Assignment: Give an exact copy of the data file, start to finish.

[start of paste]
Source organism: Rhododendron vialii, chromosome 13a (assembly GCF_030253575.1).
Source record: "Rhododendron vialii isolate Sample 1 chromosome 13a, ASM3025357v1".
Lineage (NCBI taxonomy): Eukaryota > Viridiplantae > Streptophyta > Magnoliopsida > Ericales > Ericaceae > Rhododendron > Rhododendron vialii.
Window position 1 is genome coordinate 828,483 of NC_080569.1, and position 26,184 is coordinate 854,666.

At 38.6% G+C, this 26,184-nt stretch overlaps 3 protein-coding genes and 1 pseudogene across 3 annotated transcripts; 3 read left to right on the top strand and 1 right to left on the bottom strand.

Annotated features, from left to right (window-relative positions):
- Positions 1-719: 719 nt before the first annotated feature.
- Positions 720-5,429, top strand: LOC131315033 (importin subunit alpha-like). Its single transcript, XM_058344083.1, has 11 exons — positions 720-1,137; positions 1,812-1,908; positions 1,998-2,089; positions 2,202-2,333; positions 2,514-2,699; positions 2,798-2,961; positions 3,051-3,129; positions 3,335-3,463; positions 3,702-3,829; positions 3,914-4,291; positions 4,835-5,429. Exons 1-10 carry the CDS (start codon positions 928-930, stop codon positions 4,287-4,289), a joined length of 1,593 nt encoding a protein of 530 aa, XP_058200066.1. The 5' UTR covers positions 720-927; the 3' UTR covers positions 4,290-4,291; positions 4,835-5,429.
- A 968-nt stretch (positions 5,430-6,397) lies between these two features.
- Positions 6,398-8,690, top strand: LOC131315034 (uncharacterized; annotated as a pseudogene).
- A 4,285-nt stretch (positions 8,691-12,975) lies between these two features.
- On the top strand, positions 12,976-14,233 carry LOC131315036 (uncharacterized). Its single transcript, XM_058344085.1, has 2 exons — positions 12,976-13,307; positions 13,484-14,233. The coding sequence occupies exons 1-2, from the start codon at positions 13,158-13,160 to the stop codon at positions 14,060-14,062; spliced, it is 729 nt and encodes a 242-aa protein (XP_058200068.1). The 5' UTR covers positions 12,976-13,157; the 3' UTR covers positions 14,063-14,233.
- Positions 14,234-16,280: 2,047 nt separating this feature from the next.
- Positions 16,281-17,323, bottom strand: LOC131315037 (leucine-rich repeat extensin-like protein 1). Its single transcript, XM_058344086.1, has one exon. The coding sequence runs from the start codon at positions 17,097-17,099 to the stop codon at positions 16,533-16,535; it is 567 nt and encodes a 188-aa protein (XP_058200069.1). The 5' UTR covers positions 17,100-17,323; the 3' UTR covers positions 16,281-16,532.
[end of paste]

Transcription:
Source organism: Rhododendron vialii, chromosome 13a (assembly GCF_030253575.1).
Source record: "Rhododendron vialii isolate Sample 1 chromosome 13a, ASM3025357v1".
Lineage (NCBI taxonomy): Eukaryota > Viridiplantae > Streptophyta > Magnoliopsida > Ericales > Ericaceae > Rhododendron > Rhododendron vialii.
Window position 1 is genome coordinate 828,483 of NC_080569.1, and position 26,184 is coordinate 854,666.

At 38.6% G+C, this 26,184-nt stretch overlaps 3 protein-coding genes and 1 pseudogene across 3 annotated transcripts; 3 read left to right on the top strand and 1 right to left on the bottom strand.

Annotated features, from left to right (window-relative positions):
- Positions 1-719: 719 nt before the first annotated feature.
- Positions 720-5,429, top strand: LOC131315033 (importin subunit alpha-like). Its single transcript, XM_058344083.1, has 11 exons — positions 720-1,137; positions 1,812-1,908; positions 1,998-2,089; positions 2,202-2,333; positions 2,514-2,699; positions 2,798-2,961; positions 3,051-3,129; positions 3,335-3,463; positions 3,702-3,829; positions 3,914-4,291; positions 4,835-5,429. Exons 1-10 carry the CDS (start codon positions 928-930, stop codon positions 4,287-4,289), a joined length of 1,593 nt encoding a protein of 530 aa, XP_058200066.1. The 5' UTR covers positions 720-927; the 3' UTR covers positions 4,290-4,291; positions 4,835-5,429.
- A 968-nt stretch (positions 5,430-6,397) lies between these two features.
- Positions 6,398-8,690, top strand: LOC131315034 (uncharacterized; annotated as a pseudogene).
- A 4,285-nt stretch (positions 8,691-12,975) lies between these two features.
- On the top strand, positions 12,976-14,233 carry LOC131315036 (uncharacterized). Its single transcript, XM_058344085.1, has 2 exons — positions 12,976-13,307; positions 13,484-14,233. The coding sequence occupies exons 1-2, from the start codon at positions 13,158-13,160 to the stop codon at positions 14,060-14,062; spliced, it is 729 nt and encodes a 242-aa protein (XP_058200068.1). The 5' UTR covers positions 12,976-13,157; the 3' UTR covers positions 14,063-14,233.
- Positions 14,234-16,280: 2,047 nt separating this feature from the next.
- Positions 16,281-17,323, bottom strand: LOC131315037 (leucine-rich repeat extensin-like protein 1). Its single transcript, XM_058344086.1, has one exon. The coding sequence runs from the start codon at positions 17,097-17,099 to the stop codon at positions 16,533-16,535; it is 567 nt and encodes a 188-aa protein (XP_058200069.1). The 5' UTR covers positions 17,100-17,323; the 3' UTR covers positions 16,281-16,532.